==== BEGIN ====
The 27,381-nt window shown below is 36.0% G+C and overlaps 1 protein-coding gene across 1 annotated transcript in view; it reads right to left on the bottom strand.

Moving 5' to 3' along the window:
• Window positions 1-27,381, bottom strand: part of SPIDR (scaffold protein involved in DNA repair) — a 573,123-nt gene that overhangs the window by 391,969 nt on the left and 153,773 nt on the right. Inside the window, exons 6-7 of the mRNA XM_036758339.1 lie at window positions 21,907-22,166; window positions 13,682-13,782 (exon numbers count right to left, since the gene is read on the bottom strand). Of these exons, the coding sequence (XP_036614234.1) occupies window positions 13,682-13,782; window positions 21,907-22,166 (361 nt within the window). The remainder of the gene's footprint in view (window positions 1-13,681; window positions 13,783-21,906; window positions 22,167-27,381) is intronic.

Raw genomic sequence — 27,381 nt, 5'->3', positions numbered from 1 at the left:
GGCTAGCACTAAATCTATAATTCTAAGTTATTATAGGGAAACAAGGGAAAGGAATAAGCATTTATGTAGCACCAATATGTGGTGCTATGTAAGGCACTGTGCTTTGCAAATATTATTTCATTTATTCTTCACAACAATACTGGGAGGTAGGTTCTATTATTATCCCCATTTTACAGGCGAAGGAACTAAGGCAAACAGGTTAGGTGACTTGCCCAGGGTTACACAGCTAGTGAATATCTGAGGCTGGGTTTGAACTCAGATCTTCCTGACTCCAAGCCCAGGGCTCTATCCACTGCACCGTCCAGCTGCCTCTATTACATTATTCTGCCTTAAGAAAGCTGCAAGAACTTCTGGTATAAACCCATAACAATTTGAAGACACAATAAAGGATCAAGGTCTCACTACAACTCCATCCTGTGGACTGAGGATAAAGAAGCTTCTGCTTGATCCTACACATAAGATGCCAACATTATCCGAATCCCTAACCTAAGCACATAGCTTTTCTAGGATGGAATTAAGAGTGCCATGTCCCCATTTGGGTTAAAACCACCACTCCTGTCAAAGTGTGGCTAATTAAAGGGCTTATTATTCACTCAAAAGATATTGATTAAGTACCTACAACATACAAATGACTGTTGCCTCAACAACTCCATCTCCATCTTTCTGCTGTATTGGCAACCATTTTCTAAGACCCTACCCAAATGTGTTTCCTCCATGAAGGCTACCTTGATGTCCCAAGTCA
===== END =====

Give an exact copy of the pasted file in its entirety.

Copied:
The 27,381-nt window shown below is 36.0% G+C and overlaps 1 protein-coding gene across 1 annotated transcript in view; it reads right to left on the bottom strand.

Moving 5' to 3' along the window:
• Window positions 1-27,381, bottom strand: part of SPIDR (scaffold protein involved in DNA repair) — a 573,123-nt gene that overhangs the window by 391,969 nt on the left and 153,773 nt on the right. Inside the window, exons 6-7 of the mRNA XM_036758339.1 lie at window positions 21,907-22,166; window positions 13,682-13,782 (exon numbers count right to left, since the gene is read on the bottom strand). Of these exons, the coding sequence (XP_036614234.1) occupies window positions 13,682-13,782; window positions 21,907-22,166 (361 nt within the window). The remainder of the gene's footprint in view (window positions 1-13,681; window positions 13,783-21,906; window positions 22,167-27,381) is intronic.

Raw genomic sequence — 27,381 nt, 5'->3', positions numbered from 1 at the left:
GGCTAGCACTAAATCTATAATTCTAAGTTATTATAGGGAAACAAGGGAAAGGAATAAGCATTTATGTAGCACCAATATGTGGTGCTATGTAAGGCACTGTGCTTTGCAAATATTATTTCATTTATTCTTCACAACAATACTGGGAGGTAGGTTCTATTATTATCCCCATTTTACAGGCGAAGGAACTAAGGCAAACAGGTTAGGTGACTTGCCCAGGGTTACACAGCTAGTGAATATCTGAGGCTGGGTTTGAACTCAGATCTTCCTGACTCCAAGCCCAGGGCTCTATCCACTGCACCGTCCAGCTGCCTCTATTACATTATTCTGCCTTAAGAAAGCTGCAAGAACTTCTGGTATAAACCCATAACAATTTGAAGACACAATAAAGGATCAAGGTCTCACTACAACTCCATCCTGTGGACTGAGGATAAAGAAGCTTCTGCTTGATCCTACACATAAGATGCCAACATTATCCGAATCCCTAACCTAAGCACATAGCTTTTCTAGGATGGAATTAAGAGTGCCATGTCCCCATTTGGGTTAAAACCACCACTCCTGTCAAAGTGTGGCTAATTAAAGGGCTTATTATTCACTCAAAAGATATTGATTAAGTACCTACAACATACAAATGACTGTTGCCTCAACAACTCCATCTCCATCTTTCTGCTGTATTGGCAACCATTTTCTAAGACCCTACCCAAATGTGTTTCCTCCATGAAGGCTACCTTGATGTCCCAAGTCA